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Cited by 1 (0 self)
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Abstract. The IEEE754 floatingpoint standard is considered one of the most important standards, and is used in nearly all floatingpoint applications. In this paper, we have formalized and verified a hardware implementation of the TableDriven algorithm for the floatingpoint exponential function. Throughout this paper, we have used a hierarchical approach in formally modeling and verifying in HOL the floatingpoint exponential function from the gate level implementation up to a behavioral specification written by Harrison [7]. 1
A Hierarchical Verification of The IEEE754 TableDriven Floating Point Exponential Function using HOL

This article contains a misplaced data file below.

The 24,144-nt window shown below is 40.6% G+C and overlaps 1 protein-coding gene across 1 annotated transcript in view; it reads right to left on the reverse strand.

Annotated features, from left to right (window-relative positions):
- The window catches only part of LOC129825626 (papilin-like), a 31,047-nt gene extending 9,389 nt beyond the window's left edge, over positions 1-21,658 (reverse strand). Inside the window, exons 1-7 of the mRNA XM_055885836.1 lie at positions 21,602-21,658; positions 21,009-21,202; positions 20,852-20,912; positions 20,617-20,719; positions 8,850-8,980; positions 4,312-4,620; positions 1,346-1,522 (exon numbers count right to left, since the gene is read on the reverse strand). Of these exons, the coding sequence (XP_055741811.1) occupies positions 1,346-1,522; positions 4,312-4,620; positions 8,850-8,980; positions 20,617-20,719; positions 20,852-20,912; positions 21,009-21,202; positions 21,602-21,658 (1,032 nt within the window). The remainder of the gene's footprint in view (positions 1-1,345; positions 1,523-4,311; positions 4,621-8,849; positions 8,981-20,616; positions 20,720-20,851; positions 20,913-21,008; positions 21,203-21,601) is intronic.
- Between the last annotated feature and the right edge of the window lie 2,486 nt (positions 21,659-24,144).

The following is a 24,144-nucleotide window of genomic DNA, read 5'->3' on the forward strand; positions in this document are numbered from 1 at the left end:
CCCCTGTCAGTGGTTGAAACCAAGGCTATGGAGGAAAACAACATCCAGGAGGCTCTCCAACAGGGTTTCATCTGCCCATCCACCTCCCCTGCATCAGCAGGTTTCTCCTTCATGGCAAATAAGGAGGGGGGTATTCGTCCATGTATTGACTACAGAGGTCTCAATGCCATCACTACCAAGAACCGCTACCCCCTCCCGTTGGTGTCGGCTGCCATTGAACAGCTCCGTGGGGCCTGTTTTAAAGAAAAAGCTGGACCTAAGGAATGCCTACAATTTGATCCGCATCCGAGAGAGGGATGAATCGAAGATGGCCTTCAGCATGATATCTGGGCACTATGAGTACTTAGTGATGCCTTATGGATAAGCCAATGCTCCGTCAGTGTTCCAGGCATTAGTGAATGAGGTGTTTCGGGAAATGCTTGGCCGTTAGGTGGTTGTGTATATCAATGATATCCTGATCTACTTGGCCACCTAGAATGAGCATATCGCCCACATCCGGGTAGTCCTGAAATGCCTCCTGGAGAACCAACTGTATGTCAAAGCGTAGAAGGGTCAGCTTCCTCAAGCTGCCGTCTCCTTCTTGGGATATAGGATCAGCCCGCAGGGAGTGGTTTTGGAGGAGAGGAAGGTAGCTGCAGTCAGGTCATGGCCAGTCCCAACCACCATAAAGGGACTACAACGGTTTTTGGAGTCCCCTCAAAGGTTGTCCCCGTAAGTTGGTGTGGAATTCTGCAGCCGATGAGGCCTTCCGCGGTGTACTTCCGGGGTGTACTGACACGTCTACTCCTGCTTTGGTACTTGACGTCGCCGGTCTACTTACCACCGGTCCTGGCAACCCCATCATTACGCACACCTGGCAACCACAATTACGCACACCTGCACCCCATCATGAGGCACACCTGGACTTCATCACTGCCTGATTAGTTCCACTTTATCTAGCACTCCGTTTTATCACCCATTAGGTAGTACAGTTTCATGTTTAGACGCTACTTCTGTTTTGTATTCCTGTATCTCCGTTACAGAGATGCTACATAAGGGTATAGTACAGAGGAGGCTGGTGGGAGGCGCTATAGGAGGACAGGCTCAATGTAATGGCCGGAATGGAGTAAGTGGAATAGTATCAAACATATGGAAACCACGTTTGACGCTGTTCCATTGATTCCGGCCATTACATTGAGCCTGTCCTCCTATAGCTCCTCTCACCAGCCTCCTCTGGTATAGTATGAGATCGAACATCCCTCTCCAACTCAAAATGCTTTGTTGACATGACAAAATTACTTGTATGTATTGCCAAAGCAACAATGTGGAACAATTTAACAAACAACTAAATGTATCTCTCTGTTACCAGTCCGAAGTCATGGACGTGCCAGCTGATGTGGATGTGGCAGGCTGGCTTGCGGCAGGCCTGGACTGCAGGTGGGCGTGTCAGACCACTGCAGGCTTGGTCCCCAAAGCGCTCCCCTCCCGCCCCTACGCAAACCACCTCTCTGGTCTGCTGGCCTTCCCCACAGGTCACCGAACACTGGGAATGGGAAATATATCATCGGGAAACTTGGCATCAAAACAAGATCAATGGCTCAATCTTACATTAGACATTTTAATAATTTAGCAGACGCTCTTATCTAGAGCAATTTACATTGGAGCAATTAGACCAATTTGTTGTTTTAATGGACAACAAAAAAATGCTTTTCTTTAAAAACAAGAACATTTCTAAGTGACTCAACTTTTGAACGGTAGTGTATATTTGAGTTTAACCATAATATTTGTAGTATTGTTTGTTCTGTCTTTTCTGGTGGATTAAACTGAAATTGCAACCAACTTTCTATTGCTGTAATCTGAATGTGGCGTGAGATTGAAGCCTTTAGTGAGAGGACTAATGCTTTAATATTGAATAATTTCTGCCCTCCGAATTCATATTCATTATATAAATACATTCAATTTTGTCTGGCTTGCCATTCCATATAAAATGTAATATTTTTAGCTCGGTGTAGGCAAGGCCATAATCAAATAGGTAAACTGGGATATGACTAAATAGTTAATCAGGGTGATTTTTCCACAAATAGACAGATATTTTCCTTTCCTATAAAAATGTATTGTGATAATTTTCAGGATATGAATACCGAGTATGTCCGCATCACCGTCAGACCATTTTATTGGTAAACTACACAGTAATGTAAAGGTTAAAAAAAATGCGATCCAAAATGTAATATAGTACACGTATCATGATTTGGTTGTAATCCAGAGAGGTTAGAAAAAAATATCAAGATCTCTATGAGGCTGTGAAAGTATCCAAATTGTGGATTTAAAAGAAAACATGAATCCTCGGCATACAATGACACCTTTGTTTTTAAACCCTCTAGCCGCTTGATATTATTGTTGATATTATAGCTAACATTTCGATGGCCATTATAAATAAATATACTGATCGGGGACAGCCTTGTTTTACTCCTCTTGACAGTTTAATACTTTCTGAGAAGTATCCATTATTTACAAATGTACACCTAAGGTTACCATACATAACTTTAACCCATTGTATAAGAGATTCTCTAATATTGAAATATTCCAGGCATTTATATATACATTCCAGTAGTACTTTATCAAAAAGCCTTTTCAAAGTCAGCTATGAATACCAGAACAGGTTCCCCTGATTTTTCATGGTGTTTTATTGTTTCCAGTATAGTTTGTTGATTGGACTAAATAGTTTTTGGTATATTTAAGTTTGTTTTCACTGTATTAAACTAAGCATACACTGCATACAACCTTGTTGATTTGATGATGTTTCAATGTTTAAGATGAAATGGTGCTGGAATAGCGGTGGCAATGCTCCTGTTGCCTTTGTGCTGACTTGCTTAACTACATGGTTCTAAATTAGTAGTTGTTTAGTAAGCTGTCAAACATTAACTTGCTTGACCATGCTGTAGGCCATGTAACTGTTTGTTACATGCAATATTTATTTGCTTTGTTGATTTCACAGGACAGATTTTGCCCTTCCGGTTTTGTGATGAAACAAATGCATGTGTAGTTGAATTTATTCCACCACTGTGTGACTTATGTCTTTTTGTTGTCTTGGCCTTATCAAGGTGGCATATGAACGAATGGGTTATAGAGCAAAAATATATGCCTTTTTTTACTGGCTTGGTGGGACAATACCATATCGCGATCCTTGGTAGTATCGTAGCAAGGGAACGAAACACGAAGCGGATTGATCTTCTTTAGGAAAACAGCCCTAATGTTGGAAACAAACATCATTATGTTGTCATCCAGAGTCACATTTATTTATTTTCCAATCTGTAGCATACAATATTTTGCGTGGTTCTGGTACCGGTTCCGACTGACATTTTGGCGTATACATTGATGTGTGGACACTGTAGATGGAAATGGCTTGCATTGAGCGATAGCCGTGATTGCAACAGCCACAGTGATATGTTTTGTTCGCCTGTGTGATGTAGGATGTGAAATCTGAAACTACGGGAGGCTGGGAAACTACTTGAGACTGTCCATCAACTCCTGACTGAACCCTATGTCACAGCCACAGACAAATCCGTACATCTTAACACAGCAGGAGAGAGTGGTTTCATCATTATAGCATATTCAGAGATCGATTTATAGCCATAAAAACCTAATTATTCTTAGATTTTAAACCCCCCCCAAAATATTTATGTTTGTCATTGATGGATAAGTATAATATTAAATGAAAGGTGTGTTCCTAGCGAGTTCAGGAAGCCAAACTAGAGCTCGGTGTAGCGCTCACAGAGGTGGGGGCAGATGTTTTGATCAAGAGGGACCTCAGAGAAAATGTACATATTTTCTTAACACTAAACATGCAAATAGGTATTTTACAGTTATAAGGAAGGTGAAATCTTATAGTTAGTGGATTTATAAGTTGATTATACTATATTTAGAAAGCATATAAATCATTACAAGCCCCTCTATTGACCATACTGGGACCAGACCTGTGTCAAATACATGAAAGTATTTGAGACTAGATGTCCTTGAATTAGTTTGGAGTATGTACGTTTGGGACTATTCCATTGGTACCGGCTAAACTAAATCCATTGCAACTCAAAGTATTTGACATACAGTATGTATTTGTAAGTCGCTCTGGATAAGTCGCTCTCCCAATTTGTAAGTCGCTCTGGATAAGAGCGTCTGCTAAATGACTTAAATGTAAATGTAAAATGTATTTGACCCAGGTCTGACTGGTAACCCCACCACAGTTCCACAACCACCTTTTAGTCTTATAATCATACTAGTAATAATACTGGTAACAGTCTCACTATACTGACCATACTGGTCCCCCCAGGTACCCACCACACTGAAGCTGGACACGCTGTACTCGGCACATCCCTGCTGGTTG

, 2001
"... ..."
Hierarchical Verification of TwoDimensional HighSpeed Multiplication in PVS: A Case Study
, 1996
"... It is shown how to use the PVS specification language and proof checker to present a hierarchical formalization of a twodimensional, highspeed integer multiplier on the gate level. We first give an informal description of iterative array multiplier circuits together with a natural refinement into v ..."